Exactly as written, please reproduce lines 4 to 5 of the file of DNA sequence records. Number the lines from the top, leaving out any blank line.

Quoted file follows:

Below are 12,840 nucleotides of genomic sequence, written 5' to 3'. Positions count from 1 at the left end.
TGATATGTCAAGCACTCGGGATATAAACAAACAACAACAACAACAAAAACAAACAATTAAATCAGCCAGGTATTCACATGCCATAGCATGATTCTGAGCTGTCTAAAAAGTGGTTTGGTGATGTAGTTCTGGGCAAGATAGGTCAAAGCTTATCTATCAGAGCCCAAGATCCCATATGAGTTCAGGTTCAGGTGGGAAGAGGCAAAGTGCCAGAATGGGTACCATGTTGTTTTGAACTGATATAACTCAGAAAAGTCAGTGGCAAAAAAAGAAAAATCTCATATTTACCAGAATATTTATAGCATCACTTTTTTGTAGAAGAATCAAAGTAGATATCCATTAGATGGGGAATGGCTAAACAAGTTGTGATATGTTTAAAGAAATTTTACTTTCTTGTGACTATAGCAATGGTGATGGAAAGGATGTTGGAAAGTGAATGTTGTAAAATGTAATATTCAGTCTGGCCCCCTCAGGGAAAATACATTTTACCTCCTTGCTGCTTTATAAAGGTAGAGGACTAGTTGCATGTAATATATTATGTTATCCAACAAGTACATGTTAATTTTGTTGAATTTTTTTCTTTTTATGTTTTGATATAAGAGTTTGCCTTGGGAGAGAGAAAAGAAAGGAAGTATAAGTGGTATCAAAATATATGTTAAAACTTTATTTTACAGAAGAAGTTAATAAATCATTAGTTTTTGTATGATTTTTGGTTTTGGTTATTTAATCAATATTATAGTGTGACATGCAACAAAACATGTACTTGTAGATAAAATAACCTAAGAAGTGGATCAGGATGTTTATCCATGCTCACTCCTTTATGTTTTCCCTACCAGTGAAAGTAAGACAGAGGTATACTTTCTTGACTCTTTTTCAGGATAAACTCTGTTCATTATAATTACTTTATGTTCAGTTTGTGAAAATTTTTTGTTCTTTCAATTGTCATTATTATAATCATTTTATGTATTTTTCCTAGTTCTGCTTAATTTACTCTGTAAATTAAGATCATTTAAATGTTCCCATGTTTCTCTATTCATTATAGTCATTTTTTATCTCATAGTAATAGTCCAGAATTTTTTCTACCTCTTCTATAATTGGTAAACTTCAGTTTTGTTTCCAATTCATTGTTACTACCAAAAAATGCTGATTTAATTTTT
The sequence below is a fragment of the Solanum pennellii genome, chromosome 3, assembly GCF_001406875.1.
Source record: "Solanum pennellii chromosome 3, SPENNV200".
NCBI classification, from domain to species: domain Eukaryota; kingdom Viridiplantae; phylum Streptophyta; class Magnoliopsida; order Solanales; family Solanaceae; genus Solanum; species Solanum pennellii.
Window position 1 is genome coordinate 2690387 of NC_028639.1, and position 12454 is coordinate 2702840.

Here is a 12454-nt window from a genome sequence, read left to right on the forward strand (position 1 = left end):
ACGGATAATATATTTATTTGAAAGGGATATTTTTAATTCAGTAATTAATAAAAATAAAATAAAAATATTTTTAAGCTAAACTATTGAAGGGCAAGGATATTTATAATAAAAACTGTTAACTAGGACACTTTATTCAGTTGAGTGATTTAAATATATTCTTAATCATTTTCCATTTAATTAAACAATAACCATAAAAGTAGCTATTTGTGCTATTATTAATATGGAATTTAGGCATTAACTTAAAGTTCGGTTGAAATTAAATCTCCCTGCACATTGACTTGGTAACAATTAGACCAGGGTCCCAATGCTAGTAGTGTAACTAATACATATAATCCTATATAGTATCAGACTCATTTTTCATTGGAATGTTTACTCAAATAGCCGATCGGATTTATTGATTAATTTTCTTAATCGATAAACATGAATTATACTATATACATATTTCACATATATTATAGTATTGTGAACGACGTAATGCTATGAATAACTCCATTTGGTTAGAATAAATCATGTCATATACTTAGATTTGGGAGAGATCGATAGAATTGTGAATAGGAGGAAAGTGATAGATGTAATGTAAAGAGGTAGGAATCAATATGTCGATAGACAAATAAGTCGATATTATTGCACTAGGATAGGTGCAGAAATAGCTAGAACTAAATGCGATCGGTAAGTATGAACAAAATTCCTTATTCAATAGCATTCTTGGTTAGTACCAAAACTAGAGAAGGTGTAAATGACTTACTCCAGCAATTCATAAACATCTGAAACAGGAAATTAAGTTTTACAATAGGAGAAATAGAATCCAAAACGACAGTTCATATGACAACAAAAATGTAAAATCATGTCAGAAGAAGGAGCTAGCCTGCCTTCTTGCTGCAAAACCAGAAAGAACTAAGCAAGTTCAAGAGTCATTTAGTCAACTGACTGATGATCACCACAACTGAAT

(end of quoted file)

Source record: "Solanum pennellii chromosome 3, SPENNV200".
NCBI classification, from domain to species: domain Eukaryota; kingdom Viridiplantae; phylum Streptophyta; class Magnoliopsida; order Solanales; family Solanaceae; genus Solanum; species Solanum pennellii.